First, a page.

Some pundits were quick to declare the Big Ten the big winner, after Oklahoma State was slain Saturday at the hands of in state rival Oklahoma. And why not? The Cowboy's loss all but guarantees the league will place a second at large team in the BCS, netting the conference an extra $4.5 million bonus atop its usual $17.5 million dollar championship series payout. Bowl proceeds are split evenly amongst the 11 member institutions, meaning athletic directors from Madison to Bloomington can rejoice at the prospect of an extra $409,000 allowance.
The problem is there's no free lunch. By winning the earnings battle, we're losing the war of national respect. How so? Even if the Big Ten wins both its presumptive BCS bowls (Rose, Fiesta) in 2009, the conference is still likely to have a losing (3-4) bowl season. We could just as easily go 1-6 in bowls for the second year in a row.
On the other hand, if the Big Ten had just one BCS bowl participant (like most other conferences), the same teams would have a great chance of going (5-2) in bowls. How is that possible? Read on.
It's Lonely on Top
Since the inception of the BCS in 1998, The Big Ten has had two representatives in BCS bowls eight times in eleven seasons. By comparsion, the SEC has done it six times, the Big 12 five times, and the Pac 10 just once. Neither the ACC or the Big East have ever sent two teams to the BCS.
Read that again. Add in the unparalleled revenues from its own television network, and it's no surprise that the Big Ten remains the richest, most powerful conference college football has ever known.
But the bottom line isn't the only line in a competitive context. Fans care a lot more about the goal line. In that department, the league's struggles are well documented. Of the eight seasons the Big Ten has sent two teams to the big dance, both have won just three times.
While that might not be so bad by itself, there's another consequence to double dipping: our non-BCS bowl matchups suffer.
Dating Up Is No Fun in Football
Imagine that you're a competitive, but young Big Ten program. You win the games you're supposed to win, and lose the games you're supposed to lose, ending the conference season at 8-4 (5-3). Your record earns you third place in conference behind Slow-hi-O State 10-2 (7-1), and Past itS prime U 10-2 (6-2). Ordinarily, you'd be headed to the Outback Bowl to play the third selection from the SEC.
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But wait. The Fiesta Bowl has extended an at-large bid to Past itS prime U. Suddenly, you're "dating up," as the Capital One bowl has little choice but to select you from the Big Ten basket. Good news for you, right?
Wrong. In the other corner is LucklesS U 9-3 (6-2), the SEC's No. 2 selection. Even worse, BestWestern 8-4 (5-3), the conference's fourth contestant, will have to face the SEC's third selection Sad Carolina 9-3 (5-3) in the Outback bowl.
And so it goes.
In at least six of the past 10 years, the Big Ten representative has come into the Capital One Bowl ranked lower than its SEC counterpart.
1-6 Versus 6-1. You pick.
If you think that's negligable, consider how this year's bowl lineup will be affected if No. 9 Iowa or No. 11 Penn State earns a BCS at large. If it happens, the odd man out will will go to the Capital One Bowl to face LSU (5-3 in conference). That might not seem so bad. Neither does Wisconsin (5-3 in conference) getting bumped up to play Tennessee (4-4 in conference) in the Outback. But what about Northwestern (5-3 in conference) against Clemson (6-2 in conference) in the Champs Sports? Or Michigan State (4-4 in conference) against Oklahoma (5-3 in conference) in the Alamo? If you think that's scary, don't even consider Minnesota (3-5 in conference) lining up against Missouri (4-4 in conference) in the Insight Bowl.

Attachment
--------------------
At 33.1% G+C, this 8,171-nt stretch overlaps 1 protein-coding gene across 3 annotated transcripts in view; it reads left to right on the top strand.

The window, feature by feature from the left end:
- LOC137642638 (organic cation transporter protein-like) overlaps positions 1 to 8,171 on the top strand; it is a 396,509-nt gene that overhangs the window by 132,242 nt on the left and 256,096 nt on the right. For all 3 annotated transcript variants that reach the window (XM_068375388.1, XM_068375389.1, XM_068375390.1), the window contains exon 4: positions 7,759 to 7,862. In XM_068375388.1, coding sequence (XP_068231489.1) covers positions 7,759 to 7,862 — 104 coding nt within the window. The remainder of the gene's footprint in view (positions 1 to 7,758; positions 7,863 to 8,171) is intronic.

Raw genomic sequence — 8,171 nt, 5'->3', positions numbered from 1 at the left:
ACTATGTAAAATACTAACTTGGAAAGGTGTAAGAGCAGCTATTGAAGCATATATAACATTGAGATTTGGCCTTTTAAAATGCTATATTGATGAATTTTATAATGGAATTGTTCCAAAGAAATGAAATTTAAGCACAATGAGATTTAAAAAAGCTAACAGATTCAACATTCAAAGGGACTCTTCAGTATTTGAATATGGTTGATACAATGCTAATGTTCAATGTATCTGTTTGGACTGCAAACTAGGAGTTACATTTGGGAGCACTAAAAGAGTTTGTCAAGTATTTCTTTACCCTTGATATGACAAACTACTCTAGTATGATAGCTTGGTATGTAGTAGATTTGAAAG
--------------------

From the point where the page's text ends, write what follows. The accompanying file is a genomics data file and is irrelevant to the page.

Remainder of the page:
Mark Dantonio after Oklahoma scores to go ahead 35-3.
Even if the Big Ten wins both its BCS bowls (Rose, Fiesta), the conference is still likely to have a losing bowl season (3-4), with almost guaranteed losses in the Capital One, Champs Sports, Alamo, and Insight Bowls. And that's giving the Big Ten two hardly certain victories against higher-ranked BCS adversaries (likely No. 7 Oregon, and No. 6 Boise State). The conference could just as easily go 1-6 in bowls for the second year in a row.
But we deserve it, right? We suck.
Not so fast. Look at the difference an at-large bid makes: If neither Penn State nor Iowa is selected to go to the BCS, the bowl lineup suddenly becomes dramatically more manageable. Iowa plays LSU in the Capital One. Penn State gets Tennessee in the Outback. Wisky takes on Clemson in the Champs Sports. Northwestern gets Oklahoma in the Alamo. Michigan State gets Missouri in the Insight. And Minnesota is relegated to the Little Caesar's to play Ohio.
Suddenly, the Big Ten can lose in the BCS, and still have an overwhelmingly positive (5-2) bowl showing, with its only other loss in the Alamo. If Ohio State wins in the Rose Bowl, the Big Ten could literally reserve its bowl fate with a 6-1 finish.
So the next time your uncle from San Francisco brags about the Pac 10's bowl record, remind him that his great league is dating down. And if he persists, tell him his real beef isn't with the Big Ten, it's with the Pac 10's round-robin scheduling format that results in an extra, cannibalizing conference game.
And tell Jim Delany to quit laughing all the way to the bank.